Security that American military strength provides is as important as any of those other flows. If you remove that security, you will feed the disruption of the flow of people, investment, and energy. Walls will go up and globalization can be killed. That is one thing that the American public does not understand. Our export of security is one thing -- it does not mean exporting arms. It means paying attention to mass violence around the world. The Department of Defense is the world's largest consulting force. It goes to where the "client," so to speak, lives. The American public only wants to hear about the exit strategy. But "the boys" are not coming home until we make globalization truly global. People don't want to hear about that long-term effort.

B&N.com: The last few years have been so harrowing. Are you optimistic or pessimistic?

TB: I am optimistic about the future. But I don't see how you can expect other people to sacrifice or put trust in government unless you are telling them a happy ending. The failure of the Bush administration is not the action or the deeds but the words that are failing. And we need more out of a Democratic contender than to blame a Bush administration. Bush needs to define a happy ending, and he needs to define a finish line in the war on terrorism. Yes, we are all against empire, but what we need to know what he is for.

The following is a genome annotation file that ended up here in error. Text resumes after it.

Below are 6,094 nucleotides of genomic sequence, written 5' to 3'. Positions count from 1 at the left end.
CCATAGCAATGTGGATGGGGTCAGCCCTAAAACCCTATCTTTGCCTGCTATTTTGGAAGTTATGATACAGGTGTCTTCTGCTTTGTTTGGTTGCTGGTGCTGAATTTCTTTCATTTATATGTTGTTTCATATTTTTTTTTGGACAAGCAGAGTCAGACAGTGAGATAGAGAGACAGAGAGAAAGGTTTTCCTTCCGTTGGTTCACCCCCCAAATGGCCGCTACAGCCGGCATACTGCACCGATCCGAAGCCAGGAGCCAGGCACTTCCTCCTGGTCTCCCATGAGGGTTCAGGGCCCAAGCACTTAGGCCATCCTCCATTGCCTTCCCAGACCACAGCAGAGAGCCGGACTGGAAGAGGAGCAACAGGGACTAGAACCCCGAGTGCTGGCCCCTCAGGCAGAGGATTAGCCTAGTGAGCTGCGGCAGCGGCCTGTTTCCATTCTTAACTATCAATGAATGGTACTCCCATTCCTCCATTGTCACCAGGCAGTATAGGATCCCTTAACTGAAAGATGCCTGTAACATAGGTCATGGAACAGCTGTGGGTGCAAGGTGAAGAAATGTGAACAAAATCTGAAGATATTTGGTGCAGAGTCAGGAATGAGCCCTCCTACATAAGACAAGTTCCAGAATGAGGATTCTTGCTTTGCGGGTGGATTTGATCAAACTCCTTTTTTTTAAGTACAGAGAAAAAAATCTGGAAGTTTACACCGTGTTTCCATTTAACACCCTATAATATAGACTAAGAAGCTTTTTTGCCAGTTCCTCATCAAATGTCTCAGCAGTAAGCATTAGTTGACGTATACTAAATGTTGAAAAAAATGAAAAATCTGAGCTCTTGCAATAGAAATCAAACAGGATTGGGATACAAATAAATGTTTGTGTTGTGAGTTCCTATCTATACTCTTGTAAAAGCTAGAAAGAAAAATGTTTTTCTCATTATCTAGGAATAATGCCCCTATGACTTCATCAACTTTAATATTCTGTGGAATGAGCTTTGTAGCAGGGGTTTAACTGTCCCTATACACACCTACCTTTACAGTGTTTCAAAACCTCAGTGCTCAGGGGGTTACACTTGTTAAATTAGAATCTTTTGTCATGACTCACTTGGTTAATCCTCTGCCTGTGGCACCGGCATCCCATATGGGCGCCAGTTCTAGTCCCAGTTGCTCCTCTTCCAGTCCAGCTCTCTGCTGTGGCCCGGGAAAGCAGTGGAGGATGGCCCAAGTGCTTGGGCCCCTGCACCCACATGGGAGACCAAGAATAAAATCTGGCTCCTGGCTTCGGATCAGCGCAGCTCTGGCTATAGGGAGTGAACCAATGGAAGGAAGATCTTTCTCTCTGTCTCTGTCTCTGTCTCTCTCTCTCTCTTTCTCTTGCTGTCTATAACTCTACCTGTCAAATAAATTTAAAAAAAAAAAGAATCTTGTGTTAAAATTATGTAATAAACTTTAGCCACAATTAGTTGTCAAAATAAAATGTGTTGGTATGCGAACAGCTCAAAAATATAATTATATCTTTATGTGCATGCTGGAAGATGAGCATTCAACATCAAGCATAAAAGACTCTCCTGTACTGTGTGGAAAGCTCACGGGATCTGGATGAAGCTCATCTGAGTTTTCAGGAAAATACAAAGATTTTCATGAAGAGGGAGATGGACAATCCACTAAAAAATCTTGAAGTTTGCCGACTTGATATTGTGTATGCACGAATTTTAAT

People might say a "happy ending" is naive, but there is enough in the book for me to show that I am not "a wooly-headed peacenik." I come from the world of national security -- I work at the Naval War College -- I can say that there is a happy ending if you have the courage to recognize the path that lies before us and the tremendous opportunity that lies beyond. The society is on the verge of eliminating war as we know it. That is what the book seeks to describe.

Article originally appeared on Thomas P.M. Barnett (http://thomaspmbarnett.com/).